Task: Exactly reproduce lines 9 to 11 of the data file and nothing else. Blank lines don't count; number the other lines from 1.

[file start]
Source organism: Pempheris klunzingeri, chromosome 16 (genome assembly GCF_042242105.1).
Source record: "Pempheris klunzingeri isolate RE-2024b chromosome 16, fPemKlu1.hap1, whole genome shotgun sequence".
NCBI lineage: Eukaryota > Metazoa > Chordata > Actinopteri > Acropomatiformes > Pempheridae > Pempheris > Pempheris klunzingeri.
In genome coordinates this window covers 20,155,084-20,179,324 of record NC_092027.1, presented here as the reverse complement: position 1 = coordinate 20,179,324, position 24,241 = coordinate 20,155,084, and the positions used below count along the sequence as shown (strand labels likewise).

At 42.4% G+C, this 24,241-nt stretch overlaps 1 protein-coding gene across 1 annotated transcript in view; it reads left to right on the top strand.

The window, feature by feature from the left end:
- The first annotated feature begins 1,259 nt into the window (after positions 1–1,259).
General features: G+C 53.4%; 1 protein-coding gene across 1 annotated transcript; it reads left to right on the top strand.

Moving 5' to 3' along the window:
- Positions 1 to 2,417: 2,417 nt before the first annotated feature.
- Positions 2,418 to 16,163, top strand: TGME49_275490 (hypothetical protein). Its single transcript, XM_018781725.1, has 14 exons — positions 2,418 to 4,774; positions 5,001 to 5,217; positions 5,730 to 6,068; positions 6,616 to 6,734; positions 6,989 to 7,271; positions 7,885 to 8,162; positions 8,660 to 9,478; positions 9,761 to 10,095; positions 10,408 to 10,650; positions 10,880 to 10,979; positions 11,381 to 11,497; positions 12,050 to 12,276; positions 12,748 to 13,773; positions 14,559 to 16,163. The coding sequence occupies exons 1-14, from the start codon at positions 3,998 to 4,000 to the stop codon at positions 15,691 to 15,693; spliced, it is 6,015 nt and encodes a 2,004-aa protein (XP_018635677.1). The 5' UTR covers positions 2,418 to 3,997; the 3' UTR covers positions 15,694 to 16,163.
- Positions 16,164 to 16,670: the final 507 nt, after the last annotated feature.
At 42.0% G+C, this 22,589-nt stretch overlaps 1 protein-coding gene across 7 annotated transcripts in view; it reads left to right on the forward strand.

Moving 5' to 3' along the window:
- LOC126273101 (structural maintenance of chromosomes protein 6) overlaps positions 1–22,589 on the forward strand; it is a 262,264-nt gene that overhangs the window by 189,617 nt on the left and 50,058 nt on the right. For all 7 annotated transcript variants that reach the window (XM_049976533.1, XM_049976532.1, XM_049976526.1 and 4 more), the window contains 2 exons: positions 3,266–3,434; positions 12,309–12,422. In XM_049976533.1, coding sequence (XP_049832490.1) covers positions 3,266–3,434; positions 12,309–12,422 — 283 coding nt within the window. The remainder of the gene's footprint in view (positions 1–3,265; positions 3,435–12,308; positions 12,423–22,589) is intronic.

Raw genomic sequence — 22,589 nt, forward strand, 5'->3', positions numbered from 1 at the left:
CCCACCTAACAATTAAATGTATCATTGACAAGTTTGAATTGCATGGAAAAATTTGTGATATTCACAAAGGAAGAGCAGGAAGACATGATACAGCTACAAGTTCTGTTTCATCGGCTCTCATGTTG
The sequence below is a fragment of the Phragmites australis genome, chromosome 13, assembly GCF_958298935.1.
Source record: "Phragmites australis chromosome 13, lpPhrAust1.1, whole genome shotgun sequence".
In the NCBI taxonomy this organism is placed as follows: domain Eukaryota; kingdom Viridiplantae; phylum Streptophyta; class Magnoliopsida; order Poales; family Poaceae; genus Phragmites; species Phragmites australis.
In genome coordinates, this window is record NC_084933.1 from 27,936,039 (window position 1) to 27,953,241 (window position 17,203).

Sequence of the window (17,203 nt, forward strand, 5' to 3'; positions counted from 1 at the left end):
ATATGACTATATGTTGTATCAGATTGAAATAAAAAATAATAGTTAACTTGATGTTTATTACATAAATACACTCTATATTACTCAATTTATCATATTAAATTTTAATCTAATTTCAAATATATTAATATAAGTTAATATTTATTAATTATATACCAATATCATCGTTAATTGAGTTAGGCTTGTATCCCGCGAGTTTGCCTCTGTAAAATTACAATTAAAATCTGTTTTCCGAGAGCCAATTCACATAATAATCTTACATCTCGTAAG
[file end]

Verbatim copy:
Moving 5' to 3' along the window:
- Positions 1 to 2,417: 2,417 nt before the first annotated feature.
- Positions 2,418 to 16,163, top strand: TGME49_275490 (hypothetical protein). Its single transcript, XM_018781725.1, has 14 exons — positions 2,418 to 4,774; positions 5,001 to 5,217; positions 5,730 to 6,068; positions 6,616 to 6,734; positions 6,989 to 7,271; positions 7,885 to 8,162; positions 8,660 to 9,478; positions 9,761 to 10,095; positions 10,408 to 10,650; positions 10,880 to 10,979; positions 11,381 to 11,497; positions 12,050 to 12,276; positions 12,748 to 13,773; positions 14,559 to 16,163. The coding sequence occupies exons 1-14, from the start codon at positions 3,998 to 4,000 to the stop codon at positions 15,691 to 15,693; spliced, it is 6,015 nt and encodes a 2,004-aa protein (XP_018635677.1). The 5' UTR covers positions 2,418 to 3,997; the 3' UTR covers positions 15,694 to 16,163.